It’s no secret I love the New York Times. It’s a less known fact that the Times loves me. A prime example being the time the food section provided a pinup of supernatural brownies. This weekend the NYT did a travel feature on rock pools at Sydney beaches. How convenient.
Back in the day, aristocrats and convicts alike created baths by enclosing corners of the beach with rocks. The writer called them the “original infinity pools.” People swim in them for the scenery and feel of the ocean without the threat of sharks or rough surf. There are lap pools you usually have to pay for or be a member of to use, like Wylies Baths at the south end of Coogee, but I took a dip at Giles Baths, which was at the opposite edge and free.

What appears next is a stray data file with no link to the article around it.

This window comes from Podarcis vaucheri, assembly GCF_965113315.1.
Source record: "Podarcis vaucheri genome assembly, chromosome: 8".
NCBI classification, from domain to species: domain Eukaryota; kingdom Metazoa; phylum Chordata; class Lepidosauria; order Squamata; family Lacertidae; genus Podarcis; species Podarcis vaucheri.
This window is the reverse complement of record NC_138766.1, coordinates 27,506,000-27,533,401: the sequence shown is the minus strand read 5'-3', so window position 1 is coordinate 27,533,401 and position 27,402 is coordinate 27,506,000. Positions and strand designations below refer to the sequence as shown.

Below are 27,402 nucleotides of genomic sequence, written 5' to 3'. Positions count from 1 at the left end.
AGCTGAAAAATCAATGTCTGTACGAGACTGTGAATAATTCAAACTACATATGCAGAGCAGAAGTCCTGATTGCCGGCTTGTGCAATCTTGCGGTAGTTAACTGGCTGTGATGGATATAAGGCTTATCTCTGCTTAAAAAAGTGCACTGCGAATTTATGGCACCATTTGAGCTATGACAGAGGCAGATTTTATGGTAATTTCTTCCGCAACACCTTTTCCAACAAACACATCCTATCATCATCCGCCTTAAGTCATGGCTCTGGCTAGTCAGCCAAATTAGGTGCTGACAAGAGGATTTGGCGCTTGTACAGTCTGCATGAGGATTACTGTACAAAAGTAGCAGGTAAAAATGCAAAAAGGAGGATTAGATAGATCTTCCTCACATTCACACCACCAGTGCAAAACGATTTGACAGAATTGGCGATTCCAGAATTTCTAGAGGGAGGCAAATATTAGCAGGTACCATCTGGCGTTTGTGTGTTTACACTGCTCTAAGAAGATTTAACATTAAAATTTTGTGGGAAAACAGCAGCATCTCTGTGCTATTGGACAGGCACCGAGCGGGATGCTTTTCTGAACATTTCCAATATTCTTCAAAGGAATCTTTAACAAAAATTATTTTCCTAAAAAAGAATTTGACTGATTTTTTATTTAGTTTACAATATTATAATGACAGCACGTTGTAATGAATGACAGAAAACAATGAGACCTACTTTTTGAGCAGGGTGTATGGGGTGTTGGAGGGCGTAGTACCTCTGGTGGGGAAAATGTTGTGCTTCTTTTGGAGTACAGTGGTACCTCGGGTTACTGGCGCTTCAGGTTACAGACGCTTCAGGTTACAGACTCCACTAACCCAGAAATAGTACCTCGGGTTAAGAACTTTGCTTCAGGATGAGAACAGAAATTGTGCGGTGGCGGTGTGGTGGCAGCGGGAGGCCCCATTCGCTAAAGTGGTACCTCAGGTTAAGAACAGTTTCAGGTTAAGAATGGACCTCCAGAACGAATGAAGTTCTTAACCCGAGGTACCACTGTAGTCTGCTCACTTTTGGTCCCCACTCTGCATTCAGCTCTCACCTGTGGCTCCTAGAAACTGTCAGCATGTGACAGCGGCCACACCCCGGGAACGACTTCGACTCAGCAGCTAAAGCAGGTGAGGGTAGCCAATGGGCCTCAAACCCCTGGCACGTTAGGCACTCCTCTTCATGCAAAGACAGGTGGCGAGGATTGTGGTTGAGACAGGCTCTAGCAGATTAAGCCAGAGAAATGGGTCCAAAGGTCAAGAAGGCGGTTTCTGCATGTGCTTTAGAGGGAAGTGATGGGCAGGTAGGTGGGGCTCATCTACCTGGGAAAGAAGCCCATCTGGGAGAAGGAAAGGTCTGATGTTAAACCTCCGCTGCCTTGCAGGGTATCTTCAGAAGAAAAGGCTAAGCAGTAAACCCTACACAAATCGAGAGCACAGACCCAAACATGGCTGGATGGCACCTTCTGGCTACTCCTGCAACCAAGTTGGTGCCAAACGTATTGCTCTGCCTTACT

The baths were first known as the Bogey Hole. From the 1850s and into the early 1900s, men swam at the north end of the beach, and women kept to the south.
Apparently five years ago some people thought they saw the Virgin Mary in shadows on the cliff and it became a pilgrimage site for a while. I didn’t see her, but I thought it was cool the clouds seemed to imitate the rocks.
That same year, the northern headland was renamed Dolphin Point to honor the six members of the Coogee Dolphins rugby team, who died in a bombing in Bali in 2002. A sculpture serves as a memorial for the 91 Australian victims in the attack.
Of course, I wouldn’t have known all this if it weren’t for the good ol’ Times.